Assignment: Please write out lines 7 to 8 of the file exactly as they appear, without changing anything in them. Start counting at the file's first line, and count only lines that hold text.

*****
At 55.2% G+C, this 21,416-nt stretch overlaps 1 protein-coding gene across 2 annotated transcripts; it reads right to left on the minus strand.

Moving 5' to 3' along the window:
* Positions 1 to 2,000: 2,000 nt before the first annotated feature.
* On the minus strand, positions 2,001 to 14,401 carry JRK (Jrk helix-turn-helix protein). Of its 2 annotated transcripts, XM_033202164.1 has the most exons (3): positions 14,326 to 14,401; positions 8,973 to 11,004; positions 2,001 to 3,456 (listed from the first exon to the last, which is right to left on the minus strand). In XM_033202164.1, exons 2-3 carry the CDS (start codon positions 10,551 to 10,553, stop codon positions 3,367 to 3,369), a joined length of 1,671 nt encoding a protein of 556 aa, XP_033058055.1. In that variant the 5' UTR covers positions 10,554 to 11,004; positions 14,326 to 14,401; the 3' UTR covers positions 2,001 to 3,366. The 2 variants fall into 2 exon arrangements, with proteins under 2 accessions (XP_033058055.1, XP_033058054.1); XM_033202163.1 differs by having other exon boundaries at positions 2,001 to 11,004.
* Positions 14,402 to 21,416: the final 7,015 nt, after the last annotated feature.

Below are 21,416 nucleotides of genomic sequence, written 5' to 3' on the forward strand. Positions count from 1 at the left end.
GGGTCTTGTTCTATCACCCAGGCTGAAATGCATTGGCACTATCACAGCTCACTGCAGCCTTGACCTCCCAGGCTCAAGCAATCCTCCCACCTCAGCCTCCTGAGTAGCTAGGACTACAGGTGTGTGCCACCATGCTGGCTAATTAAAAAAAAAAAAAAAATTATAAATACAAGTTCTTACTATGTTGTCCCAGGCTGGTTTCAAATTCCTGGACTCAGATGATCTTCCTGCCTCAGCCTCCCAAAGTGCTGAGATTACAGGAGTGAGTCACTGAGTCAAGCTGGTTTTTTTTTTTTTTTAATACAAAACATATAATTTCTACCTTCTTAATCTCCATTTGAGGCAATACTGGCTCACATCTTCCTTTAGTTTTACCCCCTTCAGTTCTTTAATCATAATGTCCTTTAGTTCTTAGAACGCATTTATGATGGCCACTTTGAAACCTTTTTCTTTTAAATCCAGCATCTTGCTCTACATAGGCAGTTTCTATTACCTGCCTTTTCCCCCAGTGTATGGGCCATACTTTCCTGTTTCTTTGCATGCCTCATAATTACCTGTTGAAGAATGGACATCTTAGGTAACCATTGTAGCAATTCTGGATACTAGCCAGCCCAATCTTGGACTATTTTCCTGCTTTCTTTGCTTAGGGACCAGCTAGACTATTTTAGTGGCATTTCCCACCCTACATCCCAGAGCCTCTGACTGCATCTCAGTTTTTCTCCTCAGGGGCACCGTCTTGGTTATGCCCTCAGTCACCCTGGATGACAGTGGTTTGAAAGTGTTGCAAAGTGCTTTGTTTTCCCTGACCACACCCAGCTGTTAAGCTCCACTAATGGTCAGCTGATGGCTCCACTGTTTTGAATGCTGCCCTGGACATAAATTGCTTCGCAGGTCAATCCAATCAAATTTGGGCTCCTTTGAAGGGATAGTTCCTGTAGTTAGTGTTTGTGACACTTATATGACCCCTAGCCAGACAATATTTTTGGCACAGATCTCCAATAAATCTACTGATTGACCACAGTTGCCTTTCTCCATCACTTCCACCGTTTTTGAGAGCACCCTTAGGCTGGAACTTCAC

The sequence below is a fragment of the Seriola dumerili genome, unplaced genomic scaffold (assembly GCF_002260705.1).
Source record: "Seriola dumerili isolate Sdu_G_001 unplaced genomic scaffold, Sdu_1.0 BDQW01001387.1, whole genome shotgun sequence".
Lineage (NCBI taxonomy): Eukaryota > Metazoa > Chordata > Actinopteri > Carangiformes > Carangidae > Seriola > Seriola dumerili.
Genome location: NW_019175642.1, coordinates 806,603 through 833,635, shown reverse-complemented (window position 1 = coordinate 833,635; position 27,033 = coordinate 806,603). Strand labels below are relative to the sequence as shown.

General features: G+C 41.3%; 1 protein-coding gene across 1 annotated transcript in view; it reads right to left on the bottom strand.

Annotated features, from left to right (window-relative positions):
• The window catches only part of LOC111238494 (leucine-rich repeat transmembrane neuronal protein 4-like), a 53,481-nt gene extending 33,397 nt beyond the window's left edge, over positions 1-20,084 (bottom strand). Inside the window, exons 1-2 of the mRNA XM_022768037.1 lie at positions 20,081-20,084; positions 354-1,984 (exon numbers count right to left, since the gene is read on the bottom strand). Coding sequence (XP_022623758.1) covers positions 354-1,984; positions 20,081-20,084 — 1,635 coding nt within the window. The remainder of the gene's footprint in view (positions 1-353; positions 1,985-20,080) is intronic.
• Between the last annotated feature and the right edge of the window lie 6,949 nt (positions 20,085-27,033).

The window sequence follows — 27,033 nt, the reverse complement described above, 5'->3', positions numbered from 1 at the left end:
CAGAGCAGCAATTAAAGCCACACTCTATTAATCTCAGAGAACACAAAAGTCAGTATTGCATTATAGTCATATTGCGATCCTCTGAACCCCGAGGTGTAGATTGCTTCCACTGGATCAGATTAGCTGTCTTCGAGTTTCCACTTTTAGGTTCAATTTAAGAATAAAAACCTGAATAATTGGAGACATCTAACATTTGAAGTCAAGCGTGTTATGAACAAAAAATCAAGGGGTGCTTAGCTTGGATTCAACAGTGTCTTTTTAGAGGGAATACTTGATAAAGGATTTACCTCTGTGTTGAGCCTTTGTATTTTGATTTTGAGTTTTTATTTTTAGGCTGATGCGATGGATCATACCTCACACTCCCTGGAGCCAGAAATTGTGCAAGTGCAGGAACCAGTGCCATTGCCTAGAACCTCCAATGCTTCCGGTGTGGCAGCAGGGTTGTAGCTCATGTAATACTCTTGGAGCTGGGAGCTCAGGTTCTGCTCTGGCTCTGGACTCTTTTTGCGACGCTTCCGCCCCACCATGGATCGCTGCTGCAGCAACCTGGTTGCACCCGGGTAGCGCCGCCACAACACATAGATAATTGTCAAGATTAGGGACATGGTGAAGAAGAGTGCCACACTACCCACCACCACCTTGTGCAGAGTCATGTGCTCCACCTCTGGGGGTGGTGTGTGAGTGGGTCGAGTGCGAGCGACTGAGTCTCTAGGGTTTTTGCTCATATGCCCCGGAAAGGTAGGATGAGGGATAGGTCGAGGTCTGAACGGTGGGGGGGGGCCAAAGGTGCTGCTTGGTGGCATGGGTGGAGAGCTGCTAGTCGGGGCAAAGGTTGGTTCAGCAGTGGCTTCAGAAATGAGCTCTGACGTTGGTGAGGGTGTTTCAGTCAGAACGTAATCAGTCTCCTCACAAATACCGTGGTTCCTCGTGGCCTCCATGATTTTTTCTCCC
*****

GGGTCTTGTTCTATCACCCAGGCTGAAATGCATTGGCACTATCACAGCTCACTGCAGCCTTGACCTCCCAGGCTCAAGCAATCCTCCCACCTCAGCCTCCTGAGTAGCTAGGACTACAGGTGTGTGCCACCATGCTGGCTAATTAAAAAAAAAAAAAAAATTATAAATACAAGTTCTTACTATGTTGTCCCAGGCTGGTTTCAAATTCCTGGACTCAGATGATCTTCCTGCCTCAGCCTCCCAAAGTGCTGAGATTACAGGAGTGAGTCACTGAGTCAAGCTGGTTTTTTTTTTTTTTTAATACAAAACATATAATTTCTACCTTCTTAATCTCCATTTGAGGCAATACTGGCTCACATCTTCCTTTAGTTTTACCCCCTTCAGTTCTTTAATCATAATGTCCTTTAGTTCTTAGAACGCATTTATGATGGCCACTTTGAAACCTTTTTCTTTTAAATCCAGCATCTTGCTCTACATAGGCAGTTTCTATTACCTGCCTTTTCCCCCAGTGTATGGGCCATACTTTCCTGTTTCTTTGCATGCCTCATAATTACCTGTTGAAGAATGGACATCTTAGGTAACCATTGTAGCAATTCTGGATACTAGCCAGCCCAATCTTGGACTATTTTCCTGCTTTCTTTGCTTAGGGACCAGCTAGACTATTTTAGTGGCATTTCCCACCCTACATCCCAGAGCCTCTGACTGCATCTCAGTTTTTCTCCTCAGGGGCACCGTCTTGGTTATGCCCTCAGTCACCCTGGATGACAGTGGTTTGAAAGTGTTGCAAAGTGCTTTGTTTTCCCTGACCACACCCAGCTGTTAAGCTCCACTAATGGTCAGCTGATGGCTCCACTGTTTTGAATGCTGCCCTGGACATAAATTGCTTCGCAGGTCAATCCAATCAAATTTGGGCTCCTTTGAAGGGATAGTTCCTGTAGTTAGTGTTTGTGACACTTATATGACCCCTAGCCAGACAATATTTTTGGCACAGATCTCCAATAAATCTACTGATTGACCACAGTTGCCTTTCTCCATCACTTCCACCGTTTTTGAGAGCACCCTTAGGCTGGAACTTCAC

The sequence below is a fragment of the Seriola dumerili genome, unplaced genomic scaffold (assembly GCF_002260705.1).